Company President, Jeffrey Kelly stated “This rebrand of our company gives us a modern streamlined brand while paying homage to our strong family commitment to aviation. Our core values and commitment to deliver premium quality and value to our customers will continue to be hallmarks to our success.”
For more information about the name change or to learn more about Kelly Aero LLC please visit: www.KellyAero.com.
About Kelly Aero LLC
Kelly Aero LLC is an industry leader with over 37 years of manufacturing and overhauling products for general aviation. Kelly Aero’s facility, located in Montgomery, Alabama, is not only an FAA-approved repair station that overhauls general aviation magnetos, but it is also an FAA MIDO-approved Production Approval Holder, with an FAA & OEM approved quality system.
Kelly Aerospace Thermal Systems has received STC certification for its All-Electric Air Conditioning System for the Mooney R, S, TN, U, and V models. The Electric System offers freedom from flight restrictions and introduces Ground Cooling to the General Aviation Market. You can now call ahead and have your aircraft “Pre-Cooled” without unlocking the cabin.
This 65-pound system is completely installed in the aft section of the fuselage and has a factory look. The cool air is introduced to the cabin from the overhead for more complete cooling. The system has no scoops, therefore, no airspeed penalties so this incredibly fast airplane is still just as fast.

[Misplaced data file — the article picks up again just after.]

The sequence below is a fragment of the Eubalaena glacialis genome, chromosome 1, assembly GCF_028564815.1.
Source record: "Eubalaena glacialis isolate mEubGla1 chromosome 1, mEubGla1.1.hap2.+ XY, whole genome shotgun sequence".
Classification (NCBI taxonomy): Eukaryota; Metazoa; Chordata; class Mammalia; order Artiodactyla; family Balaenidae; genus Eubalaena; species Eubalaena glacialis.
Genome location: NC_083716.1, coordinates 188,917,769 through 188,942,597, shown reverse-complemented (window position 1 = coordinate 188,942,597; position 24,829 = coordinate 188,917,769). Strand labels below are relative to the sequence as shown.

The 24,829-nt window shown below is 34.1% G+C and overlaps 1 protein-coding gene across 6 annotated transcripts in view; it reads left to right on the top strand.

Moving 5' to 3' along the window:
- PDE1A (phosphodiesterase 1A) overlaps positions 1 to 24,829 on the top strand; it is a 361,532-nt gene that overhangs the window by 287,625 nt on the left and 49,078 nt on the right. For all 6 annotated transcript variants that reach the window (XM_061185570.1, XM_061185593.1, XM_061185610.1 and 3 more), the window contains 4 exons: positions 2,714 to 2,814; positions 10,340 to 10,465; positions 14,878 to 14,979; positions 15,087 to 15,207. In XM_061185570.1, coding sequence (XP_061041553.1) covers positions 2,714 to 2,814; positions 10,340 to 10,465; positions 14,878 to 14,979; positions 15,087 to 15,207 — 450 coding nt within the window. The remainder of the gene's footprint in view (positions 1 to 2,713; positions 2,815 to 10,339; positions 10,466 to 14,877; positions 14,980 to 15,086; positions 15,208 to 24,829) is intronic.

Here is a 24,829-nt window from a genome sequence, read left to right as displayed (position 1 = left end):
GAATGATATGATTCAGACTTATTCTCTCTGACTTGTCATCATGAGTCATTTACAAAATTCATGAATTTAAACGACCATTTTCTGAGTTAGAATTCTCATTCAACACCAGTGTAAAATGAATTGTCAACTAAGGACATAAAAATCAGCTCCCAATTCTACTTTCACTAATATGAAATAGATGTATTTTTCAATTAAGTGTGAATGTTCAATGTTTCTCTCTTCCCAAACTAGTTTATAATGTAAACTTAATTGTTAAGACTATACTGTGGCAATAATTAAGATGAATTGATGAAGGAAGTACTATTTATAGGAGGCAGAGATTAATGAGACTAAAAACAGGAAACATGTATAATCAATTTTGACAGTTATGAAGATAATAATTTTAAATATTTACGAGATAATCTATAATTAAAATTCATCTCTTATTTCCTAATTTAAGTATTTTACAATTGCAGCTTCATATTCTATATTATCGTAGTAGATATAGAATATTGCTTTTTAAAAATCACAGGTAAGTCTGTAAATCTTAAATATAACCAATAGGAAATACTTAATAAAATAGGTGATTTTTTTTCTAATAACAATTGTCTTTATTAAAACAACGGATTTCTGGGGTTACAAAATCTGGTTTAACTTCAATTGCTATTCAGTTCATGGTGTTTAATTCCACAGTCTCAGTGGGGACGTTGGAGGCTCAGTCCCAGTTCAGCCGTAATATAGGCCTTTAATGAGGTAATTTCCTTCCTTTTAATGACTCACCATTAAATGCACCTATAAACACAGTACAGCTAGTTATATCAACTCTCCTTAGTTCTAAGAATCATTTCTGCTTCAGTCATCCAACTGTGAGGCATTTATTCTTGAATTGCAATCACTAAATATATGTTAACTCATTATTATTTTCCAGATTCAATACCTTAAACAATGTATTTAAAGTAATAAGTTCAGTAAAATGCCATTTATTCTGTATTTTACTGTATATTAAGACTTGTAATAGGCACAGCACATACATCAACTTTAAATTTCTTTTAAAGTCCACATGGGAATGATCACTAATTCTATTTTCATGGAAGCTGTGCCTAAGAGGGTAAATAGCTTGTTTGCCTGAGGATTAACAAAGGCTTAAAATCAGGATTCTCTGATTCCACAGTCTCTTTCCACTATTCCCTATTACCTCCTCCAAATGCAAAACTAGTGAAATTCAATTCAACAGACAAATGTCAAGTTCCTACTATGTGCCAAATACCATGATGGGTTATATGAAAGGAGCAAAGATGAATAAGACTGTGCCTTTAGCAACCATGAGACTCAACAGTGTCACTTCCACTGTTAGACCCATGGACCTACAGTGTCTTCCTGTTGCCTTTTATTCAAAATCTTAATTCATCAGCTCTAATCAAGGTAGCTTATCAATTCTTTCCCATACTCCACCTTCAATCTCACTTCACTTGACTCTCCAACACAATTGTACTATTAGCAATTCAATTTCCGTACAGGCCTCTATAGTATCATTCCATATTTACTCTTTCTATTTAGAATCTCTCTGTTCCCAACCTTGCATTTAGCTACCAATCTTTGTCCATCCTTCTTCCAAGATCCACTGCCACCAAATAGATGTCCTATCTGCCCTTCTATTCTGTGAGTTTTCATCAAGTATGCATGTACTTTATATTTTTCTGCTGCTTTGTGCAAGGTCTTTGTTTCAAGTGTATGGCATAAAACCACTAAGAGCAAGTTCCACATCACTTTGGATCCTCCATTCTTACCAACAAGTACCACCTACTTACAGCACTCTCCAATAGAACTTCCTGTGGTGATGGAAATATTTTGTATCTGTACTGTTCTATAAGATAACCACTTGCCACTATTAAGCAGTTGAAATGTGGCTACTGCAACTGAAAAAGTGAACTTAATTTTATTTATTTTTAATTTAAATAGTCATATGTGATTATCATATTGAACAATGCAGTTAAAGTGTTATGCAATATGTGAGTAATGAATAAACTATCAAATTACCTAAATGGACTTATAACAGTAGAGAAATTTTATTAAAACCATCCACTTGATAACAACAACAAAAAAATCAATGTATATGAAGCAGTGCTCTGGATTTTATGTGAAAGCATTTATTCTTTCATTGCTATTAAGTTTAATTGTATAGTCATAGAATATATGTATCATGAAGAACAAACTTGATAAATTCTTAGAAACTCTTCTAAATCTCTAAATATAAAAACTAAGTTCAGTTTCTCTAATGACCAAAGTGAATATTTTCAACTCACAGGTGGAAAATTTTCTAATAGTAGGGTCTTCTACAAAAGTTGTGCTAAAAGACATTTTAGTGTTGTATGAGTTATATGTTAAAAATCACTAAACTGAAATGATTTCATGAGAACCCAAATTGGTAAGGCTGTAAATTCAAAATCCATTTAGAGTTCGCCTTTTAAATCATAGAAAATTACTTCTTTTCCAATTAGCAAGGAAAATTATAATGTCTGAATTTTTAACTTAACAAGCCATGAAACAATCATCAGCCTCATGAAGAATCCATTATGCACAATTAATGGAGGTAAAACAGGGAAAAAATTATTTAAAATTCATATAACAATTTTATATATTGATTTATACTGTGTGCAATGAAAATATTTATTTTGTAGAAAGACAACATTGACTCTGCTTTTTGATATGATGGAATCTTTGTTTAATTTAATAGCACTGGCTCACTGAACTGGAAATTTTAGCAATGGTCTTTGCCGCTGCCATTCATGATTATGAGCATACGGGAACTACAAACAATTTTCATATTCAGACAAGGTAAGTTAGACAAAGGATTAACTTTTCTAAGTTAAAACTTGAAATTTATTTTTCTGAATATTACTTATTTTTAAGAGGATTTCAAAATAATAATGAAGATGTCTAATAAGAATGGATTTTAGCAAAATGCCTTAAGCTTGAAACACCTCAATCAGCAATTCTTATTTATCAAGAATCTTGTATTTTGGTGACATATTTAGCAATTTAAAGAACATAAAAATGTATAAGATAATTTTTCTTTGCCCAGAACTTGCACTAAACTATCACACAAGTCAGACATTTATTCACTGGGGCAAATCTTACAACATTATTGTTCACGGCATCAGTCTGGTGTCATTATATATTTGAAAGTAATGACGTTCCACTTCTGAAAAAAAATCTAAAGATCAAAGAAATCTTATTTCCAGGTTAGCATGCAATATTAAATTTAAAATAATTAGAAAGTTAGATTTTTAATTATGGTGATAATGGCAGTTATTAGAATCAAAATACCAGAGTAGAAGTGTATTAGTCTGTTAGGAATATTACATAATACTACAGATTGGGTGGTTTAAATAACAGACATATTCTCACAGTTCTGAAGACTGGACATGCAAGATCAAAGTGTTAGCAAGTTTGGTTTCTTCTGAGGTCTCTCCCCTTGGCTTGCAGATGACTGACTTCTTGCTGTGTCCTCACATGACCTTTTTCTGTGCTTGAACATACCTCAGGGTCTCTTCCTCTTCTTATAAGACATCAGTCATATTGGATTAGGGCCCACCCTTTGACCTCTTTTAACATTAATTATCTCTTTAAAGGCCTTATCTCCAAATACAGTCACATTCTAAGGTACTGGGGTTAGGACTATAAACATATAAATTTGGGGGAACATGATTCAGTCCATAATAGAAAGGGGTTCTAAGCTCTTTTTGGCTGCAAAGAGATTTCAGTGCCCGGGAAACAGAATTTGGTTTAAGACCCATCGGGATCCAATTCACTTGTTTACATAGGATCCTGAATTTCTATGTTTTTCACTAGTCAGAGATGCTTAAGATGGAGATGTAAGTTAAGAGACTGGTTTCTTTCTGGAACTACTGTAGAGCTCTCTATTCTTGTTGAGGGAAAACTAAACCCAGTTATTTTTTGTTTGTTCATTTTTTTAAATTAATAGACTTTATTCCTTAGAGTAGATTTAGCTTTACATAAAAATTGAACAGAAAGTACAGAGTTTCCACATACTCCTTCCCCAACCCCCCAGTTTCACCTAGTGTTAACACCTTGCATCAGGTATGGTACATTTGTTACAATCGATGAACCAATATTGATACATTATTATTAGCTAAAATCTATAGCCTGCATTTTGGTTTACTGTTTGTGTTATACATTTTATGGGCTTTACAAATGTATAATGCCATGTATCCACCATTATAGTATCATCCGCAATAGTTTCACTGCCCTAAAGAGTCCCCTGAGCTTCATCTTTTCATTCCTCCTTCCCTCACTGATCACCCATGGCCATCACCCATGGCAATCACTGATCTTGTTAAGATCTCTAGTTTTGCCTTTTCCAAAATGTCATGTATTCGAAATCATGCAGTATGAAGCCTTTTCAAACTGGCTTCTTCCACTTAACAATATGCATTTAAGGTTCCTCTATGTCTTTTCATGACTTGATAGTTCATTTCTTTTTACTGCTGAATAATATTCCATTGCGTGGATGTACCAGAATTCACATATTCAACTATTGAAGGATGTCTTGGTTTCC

A digital controller allows for carefree operation of the system while managing your flight. The system is only available for 28-volt aircraft for now.
The receipt of the STC was formally announced at the Mooney Summit in Panama City Beach in September 2019.
Ground cooling with GPU.
Piezo switch included for effortless ground startup Minimum of 20° temperature drop in five minutes.
No take-off or in-flight restrictions.
Maximum of 50 amps at peak load, 45 amps at continuous normal operation.
The entire system weighs estimated at 65.6 pounds installed.
System can be operated on the ground, during taxi, takeoff, cruising, and landing.
Cabin-side components occupy only ½ of hat rack compartment leaving remaining space for storage.
AC system integrated into existing headliner distribution ports.
Simple operation via digital display mounted in the control panel.
The system runs using an 11,500 BTU hermetically sealed, 28-volt brushless DC Compressor Motor.
Enjoy some of the recent pictures of our first installation in a Mooney Ovation.